The New York Stock Exchange, acting in the wake of American Apparel Inc.’s Chapter 11 bankruptcy filing, has suspended trading in the company’s stock and begun the delisting process.

American Apparel said it received notice Monday from the stock exchange that it is not suitable to be listed, the decision to delist the stock related to the uncertain timing and outcome of the bankruptcy process. The company does not intend to appeal the exchange’s determination.

Shares of the downtown L.A. apparel manufacturer and retailer closed at 11 cents on Oct. 2, the last day it traded.

Beyond being pummeled in the markets, American Apparel shareholders are expected to be knocked out by the bankruptcy.

American Apparel filed for Chapter 11 bankruptcy protection on Monday after reaching a deal with its creditors to swap their debt for equity. If the deal is approved, creditors including New York’s Monarch Alternative Capital, Coliseum Capital of Stamford, Conn., and Goldman Sachs Asset Management will take control of the business. Founder Dov Charney’s roughly $8 million stake would be wiped out.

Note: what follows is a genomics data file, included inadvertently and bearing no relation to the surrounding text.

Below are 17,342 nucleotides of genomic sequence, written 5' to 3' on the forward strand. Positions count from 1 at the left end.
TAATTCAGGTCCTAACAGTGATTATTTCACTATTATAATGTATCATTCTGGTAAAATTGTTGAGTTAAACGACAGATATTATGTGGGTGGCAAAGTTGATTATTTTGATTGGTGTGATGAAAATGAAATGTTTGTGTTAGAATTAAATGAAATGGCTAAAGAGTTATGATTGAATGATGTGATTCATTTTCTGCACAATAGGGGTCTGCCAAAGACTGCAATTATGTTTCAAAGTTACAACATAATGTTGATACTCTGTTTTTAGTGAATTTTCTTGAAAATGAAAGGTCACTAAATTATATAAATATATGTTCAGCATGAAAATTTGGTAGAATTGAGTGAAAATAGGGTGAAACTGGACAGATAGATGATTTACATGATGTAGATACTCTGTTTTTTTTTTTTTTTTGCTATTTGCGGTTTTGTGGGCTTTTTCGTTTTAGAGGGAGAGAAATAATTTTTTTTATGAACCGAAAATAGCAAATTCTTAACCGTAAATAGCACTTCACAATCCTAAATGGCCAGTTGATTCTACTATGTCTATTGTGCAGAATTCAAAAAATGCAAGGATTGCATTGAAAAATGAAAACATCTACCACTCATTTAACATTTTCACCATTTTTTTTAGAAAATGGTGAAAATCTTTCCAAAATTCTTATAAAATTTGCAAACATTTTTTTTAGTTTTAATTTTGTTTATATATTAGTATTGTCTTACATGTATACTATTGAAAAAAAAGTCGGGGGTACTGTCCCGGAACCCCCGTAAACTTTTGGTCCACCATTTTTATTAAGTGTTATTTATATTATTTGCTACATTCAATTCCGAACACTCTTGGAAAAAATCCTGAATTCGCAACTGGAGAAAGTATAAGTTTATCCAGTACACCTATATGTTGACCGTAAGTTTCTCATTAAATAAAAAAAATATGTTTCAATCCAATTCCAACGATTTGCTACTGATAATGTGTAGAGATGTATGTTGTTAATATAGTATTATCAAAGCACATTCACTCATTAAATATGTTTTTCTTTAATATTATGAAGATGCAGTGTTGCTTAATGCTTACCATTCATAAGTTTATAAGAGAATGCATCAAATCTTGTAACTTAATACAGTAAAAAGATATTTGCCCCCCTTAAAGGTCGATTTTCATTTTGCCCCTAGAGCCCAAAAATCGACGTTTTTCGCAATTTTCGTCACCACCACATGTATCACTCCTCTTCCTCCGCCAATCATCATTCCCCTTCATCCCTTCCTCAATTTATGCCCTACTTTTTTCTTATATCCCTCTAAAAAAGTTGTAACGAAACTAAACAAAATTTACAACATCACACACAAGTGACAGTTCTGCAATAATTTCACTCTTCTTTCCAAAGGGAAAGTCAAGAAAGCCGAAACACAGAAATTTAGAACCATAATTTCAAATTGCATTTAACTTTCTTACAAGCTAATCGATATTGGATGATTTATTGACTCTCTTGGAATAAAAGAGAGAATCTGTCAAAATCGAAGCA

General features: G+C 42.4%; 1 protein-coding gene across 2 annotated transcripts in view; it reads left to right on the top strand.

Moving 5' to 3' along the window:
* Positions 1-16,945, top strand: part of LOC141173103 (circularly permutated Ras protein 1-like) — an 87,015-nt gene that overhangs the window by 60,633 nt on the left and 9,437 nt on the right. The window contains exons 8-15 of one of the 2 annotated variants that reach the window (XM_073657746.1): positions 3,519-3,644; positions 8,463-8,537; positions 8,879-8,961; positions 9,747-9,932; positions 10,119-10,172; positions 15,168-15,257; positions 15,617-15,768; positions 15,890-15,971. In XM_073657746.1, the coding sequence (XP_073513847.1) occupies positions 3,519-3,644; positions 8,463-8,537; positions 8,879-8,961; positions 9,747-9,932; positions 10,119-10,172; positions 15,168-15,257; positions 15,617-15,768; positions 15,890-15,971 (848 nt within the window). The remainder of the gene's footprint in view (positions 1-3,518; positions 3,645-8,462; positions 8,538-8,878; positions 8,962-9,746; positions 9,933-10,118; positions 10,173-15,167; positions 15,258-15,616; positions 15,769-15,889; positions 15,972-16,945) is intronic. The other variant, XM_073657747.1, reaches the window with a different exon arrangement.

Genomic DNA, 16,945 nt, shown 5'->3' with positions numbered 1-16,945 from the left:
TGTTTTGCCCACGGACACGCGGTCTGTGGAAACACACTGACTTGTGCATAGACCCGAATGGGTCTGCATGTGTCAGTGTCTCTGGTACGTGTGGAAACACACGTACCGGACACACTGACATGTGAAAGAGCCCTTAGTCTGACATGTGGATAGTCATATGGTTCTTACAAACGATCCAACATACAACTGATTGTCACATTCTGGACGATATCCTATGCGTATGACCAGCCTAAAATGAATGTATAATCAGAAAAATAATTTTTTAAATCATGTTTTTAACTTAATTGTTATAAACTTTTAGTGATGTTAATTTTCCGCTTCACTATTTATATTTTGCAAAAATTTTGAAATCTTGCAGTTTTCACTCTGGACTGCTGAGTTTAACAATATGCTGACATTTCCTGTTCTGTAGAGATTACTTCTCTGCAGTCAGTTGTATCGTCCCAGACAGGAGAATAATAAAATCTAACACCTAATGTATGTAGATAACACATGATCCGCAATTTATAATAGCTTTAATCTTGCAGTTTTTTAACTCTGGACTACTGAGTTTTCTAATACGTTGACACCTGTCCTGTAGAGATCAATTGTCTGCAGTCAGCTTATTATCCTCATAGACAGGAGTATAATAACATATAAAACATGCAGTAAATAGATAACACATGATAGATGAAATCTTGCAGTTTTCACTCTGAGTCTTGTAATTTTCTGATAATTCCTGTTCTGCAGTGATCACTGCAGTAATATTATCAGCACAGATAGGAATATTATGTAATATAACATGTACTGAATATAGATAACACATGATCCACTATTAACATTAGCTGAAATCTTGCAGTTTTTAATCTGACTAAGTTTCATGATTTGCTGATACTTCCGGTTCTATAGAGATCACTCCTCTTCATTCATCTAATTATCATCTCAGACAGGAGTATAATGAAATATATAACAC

“As previously stated, the company cautions that if the restructuring transactions contemplated by the restructuring support agreement filed in the bankruptcy court are consummated, the company's existing common stock will be extinguished and the holders of the common stock will not receive any consideration,” American Apparel wrote in the release.

That is not to say the business has entirely lost its appeal.

New York’s Authentic Brands Group is rumored to be interested in bankrupt downtown Los Angeles clothing manufacturer American Apparel, according to the New York Post.

Authentic Brands is an intellectual property licensing firm that owns Frederick’s of Hollywood, Prince Tennis and Juicy Couture, among other brands. It is a portfolio company of West L.A. private equity firm Leonard Green & Partners.

Representatives of American Apparel, Authentic Brands and Leonard Green did not return calls seeking comment.

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